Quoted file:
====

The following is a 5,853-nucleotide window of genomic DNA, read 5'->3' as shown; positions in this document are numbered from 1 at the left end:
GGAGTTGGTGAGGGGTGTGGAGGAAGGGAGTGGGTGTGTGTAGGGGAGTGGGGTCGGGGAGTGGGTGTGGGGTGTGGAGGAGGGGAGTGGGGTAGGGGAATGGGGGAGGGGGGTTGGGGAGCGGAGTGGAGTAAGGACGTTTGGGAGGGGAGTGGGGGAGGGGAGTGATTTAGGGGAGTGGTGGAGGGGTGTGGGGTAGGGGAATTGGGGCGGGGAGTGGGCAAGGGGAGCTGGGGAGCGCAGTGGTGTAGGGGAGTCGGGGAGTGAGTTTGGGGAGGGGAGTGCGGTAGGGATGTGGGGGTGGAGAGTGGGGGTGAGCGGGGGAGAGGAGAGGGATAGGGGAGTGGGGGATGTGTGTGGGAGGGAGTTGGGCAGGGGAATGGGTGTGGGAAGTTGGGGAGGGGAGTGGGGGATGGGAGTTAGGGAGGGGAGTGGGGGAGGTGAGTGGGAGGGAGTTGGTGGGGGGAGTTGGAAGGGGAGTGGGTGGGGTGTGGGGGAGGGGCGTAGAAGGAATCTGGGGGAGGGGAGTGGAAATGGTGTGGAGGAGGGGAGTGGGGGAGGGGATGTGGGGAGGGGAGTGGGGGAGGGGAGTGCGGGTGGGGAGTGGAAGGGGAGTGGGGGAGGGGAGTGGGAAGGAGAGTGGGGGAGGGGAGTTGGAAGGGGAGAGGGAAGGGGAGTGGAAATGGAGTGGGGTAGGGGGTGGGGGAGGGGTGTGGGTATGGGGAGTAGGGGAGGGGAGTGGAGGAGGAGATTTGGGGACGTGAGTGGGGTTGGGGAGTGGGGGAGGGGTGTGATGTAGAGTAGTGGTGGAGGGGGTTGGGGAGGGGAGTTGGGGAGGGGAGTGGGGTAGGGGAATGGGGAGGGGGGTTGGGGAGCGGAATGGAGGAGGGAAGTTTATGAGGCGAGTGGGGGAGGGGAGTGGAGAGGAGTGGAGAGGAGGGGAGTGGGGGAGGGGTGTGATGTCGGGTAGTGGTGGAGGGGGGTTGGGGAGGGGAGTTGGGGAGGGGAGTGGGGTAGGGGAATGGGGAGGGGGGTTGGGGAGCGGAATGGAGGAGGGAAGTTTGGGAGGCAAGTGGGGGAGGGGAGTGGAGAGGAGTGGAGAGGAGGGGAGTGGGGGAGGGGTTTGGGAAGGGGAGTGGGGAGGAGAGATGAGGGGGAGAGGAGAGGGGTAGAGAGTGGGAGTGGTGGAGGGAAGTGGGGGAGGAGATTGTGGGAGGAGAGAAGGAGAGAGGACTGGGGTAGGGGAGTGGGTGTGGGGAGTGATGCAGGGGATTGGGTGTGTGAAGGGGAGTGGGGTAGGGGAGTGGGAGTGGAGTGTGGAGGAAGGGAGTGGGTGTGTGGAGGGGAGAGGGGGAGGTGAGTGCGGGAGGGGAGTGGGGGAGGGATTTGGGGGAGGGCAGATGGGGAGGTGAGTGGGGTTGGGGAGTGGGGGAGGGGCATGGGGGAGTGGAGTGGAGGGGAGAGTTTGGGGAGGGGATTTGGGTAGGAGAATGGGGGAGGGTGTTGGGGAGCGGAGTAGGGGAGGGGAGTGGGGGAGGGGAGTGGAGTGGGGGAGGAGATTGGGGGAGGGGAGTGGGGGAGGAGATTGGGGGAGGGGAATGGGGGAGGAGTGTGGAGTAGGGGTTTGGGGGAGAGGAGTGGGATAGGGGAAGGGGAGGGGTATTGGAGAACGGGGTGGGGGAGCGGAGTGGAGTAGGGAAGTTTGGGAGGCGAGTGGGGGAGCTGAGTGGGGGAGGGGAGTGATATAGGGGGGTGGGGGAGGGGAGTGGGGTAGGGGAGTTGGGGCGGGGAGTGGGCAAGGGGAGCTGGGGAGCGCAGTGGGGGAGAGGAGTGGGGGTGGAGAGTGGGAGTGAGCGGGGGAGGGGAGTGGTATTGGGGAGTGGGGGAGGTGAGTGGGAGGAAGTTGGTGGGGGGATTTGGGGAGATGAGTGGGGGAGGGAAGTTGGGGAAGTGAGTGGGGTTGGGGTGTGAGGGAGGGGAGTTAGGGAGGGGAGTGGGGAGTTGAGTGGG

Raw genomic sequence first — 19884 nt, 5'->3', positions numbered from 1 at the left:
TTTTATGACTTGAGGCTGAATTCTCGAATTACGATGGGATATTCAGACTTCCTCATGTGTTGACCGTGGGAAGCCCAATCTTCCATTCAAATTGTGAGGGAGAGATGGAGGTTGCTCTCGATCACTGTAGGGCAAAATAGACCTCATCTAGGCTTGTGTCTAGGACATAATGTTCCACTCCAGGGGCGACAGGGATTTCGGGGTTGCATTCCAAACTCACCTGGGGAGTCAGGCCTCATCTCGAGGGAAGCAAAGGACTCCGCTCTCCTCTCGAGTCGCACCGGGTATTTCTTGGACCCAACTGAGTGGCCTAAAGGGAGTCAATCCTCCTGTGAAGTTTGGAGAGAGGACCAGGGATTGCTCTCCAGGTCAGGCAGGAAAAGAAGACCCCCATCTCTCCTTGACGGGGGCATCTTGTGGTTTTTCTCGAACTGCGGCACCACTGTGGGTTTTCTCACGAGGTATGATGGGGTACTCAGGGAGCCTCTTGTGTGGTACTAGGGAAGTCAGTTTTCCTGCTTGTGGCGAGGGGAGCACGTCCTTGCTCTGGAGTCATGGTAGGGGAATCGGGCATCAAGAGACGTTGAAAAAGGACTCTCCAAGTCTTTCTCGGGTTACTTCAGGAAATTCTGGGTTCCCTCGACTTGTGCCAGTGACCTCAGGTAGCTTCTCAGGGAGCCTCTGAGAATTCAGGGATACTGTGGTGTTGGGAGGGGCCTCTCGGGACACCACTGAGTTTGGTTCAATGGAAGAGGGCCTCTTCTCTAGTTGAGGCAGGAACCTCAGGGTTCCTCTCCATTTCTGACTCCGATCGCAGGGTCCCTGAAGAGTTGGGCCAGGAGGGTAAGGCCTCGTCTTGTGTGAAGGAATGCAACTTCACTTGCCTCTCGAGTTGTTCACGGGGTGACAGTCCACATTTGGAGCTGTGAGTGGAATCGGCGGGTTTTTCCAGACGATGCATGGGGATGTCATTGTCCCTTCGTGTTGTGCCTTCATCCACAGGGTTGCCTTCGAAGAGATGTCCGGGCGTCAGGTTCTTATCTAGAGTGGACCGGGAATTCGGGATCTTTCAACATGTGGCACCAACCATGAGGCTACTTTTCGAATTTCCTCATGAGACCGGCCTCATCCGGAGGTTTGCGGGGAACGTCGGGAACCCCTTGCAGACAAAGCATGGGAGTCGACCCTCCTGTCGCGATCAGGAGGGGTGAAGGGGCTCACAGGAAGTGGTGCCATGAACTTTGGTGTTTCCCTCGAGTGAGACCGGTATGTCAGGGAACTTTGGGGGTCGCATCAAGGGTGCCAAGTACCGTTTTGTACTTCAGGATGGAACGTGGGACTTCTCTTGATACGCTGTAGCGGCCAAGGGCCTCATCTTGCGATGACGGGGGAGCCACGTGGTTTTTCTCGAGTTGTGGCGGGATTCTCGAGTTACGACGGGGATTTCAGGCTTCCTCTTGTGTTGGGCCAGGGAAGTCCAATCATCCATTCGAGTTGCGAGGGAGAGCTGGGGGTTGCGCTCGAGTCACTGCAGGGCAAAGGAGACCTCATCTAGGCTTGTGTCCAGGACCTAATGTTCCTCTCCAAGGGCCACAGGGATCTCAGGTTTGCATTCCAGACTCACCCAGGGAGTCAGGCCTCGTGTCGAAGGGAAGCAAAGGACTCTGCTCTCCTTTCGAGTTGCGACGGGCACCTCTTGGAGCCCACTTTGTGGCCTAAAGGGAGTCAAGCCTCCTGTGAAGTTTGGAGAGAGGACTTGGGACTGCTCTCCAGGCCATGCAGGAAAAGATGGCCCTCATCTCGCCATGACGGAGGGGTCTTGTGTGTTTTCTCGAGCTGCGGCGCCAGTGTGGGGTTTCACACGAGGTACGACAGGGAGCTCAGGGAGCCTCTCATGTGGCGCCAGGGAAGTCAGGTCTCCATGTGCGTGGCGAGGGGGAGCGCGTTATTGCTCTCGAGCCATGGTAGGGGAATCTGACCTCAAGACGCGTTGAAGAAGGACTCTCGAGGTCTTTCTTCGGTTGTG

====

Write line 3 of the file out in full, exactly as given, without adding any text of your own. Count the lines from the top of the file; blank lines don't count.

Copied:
Raw genomic sequence first — 19884 nt, 5'->3', positions numbered from 1 at the left: